Like many indigenous plants and trees, the Moringa tree has numerous benefits. Like did you know, the seeds of the plant can be used to purify water?
Moringa seeds contain a natural cationic protein (MOCP), which has been used as an antimicrobial treatment for water.
But it’s not all that easy. The challenge with using Moringa seeds for purifying water is that they release other water-soluble proteins and organic matter, which increases the concentration of dissolved organic matter (DOM) in the water.
The presence of this DOM supports the re-growth of pathogens in treated water, preventing its storage and later use. Meaning there is only a limited period in between which the water can be consumed.
#MGChangemakers - Episode 2: THE 21-YEAR JOURNEY OF CHANGE | Driving India Into Future
Live Now #MGChangemakers Episode 2 : Touched by poverty, untouchability and atrocities against Musahar- the Mahadalit community of Bihar, Padma Shri Sudha Varghese decided to dedicate her life for their upliftment. Watch the video to learn about her inspirational journey & how she is ‘Driving India Into The Future’. #MGChangemakers powered by MG Motor India and supported by United Nations India. Show your support by donating now: http://bit.ly/Milap-MGChangemakersPosted by TheBetterIndia on Wednesday, July 18, 2018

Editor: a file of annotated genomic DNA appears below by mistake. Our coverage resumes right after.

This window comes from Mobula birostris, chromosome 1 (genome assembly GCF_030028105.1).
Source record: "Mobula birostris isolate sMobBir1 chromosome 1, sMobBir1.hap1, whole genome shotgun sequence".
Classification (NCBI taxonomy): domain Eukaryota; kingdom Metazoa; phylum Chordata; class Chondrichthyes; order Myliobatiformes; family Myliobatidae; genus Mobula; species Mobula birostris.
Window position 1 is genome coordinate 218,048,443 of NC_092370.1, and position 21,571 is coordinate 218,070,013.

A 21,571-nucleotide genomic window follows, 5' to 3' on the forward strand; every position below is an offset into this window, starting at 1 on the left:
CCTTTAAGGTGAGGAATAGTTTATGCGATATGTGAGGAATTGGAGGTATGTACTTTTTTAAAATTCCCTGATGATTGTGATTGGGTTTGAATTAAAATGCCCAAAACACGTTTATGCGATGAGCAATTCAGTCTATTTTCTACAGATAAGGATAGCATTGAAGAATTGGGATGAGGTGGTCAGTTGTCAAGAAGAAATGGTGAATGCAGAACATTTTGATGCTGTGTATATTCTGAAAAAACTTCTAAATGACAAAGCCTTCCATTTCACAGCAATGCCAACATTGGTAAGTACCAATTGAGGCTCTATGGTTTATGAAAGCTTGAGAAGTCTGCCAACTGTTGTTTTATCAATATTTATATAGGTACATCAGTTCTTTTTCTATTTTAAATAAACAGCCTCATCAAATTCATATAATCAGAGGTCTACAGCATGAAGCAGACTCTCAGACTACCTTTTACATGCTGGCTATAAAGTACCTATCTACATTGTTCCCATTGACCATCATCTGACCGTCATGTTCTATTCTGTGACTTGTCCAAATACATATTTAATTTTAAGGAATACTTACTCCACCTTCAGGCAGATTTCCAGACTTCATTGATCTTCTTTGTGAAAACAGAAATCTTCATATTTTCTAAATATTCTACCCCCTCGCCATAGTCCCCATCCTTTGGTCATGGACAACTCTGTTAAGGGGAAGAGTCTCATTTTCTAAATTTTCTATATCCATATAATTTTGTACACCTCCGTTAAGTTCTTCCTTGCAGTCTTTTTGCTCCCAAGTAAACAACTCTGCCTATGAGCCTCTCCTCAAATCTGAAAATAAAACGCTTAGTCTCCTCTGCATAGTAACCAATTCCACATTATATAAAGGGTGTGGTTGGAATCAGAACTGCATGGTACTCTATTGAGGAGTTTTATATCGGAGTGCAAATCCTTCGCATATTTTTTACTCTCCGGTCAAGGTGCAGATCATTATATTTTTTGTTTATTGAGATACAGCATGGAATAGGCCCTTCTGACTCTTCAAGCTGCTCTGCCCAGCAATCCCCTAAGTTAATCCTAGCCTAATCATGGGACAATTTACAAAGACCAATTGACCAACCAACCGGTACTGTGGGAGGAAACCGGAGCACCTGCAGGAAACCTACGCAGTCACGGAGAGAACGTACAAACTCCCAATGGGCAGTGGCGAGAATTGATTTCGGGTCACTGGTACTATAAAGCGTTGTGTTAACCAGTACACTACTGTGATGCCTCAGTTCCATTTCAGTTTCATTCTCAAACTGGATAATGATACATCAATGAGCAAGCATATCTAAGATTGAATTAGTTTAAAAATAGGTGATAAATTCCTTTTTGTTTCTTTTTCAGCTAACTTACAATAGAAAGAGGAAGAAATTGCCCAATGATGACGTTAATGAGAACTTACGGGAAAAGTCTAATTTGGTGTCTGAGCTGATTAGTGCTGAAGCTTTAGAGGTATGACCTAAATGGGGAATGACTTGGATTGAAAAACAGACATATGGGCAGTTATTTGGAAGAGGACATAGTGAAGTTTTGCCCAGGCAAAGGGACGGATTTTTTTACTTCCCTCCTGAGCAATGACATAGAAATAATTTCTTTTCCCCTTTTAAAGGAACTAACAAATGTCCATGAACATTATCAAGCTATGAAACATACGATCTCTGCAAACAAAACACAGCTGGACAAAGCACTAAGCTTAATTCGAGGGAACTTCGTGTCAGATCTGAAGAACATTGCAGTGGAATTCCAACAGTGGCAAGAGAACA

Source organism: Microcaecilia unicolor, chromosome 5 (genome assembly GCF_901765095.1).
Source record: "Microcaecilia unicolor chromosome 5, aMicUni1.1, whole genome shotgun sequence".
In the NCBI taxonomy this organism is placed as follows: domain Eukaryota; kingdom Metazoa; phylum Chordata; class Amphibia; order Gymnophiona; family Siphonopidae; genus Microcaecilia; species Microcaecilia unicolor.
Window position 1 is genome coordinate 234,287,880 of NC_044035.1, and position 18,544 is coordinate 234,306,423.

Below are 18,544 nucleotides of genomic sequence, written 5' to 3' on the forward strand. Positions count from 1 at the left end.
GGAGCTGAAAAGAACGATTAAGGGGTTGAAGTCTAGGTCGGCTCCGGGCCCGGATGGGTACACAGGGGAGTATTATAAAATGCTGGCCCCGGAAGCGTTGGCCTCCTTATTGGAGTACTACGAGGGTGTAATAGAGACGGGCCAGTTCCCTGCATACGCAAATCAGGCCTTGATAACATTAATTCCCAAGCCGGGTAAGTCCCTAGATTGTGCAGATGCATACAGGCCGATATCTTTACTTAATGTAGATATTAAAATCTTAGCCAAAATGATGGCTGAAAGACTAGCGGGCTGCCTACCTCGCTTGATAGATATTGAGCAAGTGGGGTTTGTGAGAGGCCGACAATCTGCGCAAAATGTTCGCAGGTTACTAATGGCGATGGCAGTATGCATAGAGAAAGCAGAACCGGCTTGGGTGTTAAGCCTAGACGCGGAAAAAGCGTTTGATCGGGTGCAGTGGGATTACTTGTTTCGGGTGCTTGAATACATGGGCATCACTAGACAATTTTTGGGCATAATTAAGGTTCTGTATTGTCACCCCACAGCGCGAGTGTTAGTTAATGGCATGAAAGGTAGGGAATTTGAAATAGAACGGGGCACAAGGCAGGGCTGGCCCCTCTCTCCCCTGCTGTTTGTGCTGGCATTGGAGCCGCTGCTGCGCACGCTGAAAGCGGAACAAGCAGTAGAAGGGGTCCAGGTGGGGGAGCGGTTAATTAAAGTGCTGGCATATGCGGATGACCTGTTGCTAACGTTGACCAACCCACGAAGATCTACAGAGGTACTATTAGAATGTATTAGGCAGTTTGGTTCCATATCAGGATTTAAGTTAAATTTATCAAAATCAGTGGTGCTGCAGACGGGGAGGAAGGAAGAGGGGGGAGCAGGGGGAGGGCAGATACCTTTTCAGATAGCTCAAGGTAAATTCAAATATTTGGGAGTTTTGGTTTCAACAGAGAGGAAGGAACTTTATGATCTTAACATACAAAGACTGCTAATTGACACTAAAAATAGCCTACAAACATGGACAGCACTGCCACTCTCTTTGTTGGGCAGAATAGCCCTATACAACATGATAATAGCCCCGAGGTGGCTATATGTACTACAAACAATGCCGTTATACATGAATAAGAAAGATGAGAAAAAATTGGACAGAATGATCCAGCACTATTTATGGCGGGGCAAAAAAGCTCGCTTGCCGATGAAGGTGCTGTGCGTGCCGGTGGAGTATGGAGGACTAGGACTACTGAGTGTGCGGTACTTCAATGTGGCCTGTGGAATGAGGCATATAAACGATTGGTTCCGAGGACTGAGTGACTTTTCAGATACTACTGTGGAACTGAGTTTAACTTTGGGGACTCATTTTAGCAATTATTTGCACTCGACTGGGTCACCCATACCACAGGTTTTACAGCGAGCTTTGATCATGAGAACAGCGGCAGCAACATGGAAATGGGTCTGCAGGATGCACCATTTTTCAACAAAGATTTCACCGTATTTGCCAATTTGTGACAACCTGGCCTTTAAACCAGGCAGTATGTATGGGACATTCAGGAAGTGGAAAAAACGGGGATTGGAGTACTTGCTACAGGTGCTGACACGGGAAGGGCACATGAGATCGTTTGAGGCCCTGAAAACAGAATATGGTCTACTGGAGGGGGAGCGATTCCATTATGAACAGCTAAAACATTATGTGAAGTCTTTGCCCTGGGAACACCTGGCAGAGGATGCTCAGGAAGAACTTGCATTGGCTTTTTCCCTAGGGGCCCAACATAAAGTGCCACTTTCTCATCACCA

Now researchers at Carnegie Mellon University have used sand along with the seeds to create a viable water purification system.
The researchers used functionalised sand or f-sand, which is basically charged sand that helps retain the antimicrobial property of the moringa seeds. The dissolved organic matter is rinsed away, inhibiting the growth of bacteria henceforth.
The data indicated that the functionalised sand (f-sand) removes microparticles and pathogens from water, renders E. coli bacteria non-viable, and significantly reduces the turbidity of the water.
The Moringa tree, commonly known as the ‘drumstick tree’ is cultivated for food and natural oils and is native to the Indian peninsula. Every part of the tree is beneficial, from the bark to its roots and now even its seeds.
This technique, the researchers claim, is low-cost with the f-sand being easily reusable.
According to WHO, about 2.1 billion people suffer from lack of safe drinking water. And we can be sure that this number is only expected to rise. However, innovations like these can help curb the danger.
(Edited by Shruti Singhal)